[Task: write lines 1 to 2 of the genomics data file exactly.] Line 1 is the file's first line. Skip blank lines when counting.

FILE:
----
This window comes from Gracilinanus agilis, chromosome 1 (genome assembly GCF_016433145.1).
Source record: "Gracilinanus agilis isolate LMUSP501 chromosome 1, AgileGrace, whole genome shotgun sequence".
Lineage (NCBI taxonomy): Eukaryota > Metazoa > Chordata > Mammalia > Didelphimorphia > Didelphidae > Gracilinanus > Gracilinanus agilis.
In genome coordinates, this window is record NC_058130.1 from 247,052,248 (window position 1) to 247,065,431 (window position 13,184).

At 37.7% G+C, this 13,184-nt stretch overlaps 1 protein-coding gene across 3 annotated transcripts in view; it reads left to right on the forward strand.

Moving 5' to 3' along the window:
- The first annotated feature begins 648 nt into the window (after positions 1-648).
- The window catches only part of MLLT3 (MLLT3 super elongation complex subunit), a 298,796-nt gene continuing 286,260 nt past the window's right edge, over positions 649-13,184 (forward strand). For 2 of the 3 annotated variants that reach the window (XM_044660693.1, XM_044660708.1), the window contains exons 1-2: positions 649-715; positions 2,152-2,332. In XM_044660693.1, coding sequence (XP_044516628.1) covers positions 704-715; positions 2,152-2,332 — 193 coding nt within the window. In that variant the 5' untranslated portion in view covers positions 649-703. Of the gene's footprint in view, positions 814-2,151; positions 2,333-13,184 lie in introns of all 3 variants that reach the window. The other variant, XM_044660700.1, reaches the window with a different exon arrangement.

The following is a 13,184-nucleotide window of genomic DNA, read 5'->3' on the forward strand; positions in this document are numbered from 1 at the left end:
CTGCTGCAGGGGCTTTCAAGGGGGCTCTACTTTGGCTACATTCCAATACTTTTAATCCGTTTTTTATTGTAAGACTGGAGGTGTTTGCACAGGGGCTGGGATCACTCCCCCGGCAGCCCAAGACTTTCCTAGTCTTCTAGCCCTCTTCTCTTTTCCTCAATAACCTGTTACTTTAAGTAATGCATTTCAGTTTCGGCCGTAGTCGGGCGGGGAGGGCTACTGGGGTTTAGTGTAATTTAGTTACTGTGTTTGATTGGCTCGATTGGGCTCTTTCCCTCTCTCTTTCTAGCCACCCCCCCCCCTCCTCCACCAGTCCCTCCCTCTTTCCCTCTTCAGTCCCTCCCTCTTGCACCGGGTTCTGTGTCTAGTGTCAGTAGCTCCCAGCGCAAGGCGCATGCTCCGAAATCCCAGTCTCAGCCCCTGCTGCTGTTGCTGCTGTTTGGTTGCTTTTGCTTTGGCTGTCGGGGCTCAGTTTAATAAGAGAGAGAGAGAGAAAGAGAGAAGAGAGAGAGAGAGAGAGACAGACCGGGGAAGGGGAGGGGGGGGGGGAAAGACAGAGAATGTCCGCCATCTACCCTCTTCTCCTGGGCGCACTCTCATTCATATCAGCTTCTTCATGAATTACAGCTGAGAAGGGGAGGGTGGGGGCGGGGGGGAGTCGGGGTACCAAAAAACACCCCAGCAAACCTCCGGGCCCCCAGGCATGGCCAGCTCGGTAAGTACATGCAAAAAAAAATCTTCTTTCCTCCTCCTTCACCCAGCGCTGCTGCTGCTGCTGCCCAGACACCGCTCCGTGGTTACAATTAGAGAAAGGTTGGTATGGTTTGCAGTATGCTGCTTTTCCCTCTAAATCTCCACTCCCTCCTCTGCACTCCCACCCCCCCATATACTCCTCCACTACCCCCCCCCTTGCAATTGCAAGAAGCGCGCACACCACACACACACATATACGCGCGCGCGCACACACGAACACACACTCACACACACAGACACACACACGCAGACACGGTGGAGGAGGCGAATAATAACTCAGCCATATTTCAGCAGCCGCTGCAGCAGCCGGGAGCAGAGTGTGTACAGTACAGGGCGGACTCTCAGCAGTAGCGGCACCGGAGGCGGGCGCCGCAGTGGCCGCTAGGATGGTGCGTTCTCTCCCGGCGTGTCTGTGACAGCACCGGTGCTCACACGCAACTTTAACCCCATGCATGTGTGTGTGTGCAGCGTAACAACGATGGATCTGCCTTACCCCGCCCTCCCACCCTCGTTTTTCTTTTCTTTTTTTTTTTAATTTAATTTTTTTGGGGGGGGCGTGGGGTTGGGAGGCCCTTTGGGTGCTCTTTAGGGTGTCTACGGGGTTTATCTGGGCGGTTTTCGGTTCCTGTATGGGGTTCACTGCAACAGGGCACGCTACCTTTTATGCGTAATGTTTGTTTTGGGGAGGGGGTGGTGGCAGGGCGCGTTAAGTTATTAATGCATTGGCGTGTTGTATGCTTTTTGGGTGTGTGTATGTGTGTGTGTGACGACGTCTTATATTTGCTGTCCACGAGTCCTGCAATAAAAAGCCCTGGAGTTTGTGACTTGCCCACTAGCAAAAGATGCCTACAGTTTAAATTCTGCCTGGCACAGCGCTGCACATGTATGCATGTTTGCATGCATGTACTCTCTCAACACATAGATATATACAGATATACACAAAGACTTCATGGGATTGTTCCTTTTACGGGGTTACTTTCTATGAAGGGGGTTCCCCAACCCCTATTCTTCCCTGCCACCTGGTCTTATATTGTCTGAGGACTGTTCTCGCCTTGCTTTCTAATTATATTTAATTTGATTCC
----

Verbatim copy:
This window comes from Gracilinanus agilis, chromosome 1 (genome assembly GCF_016433145.1).
Source record: "Gracilinanus agilis isolate LMUSP501 chromosome 1, AgileGrace, whole genome shotgun sequence".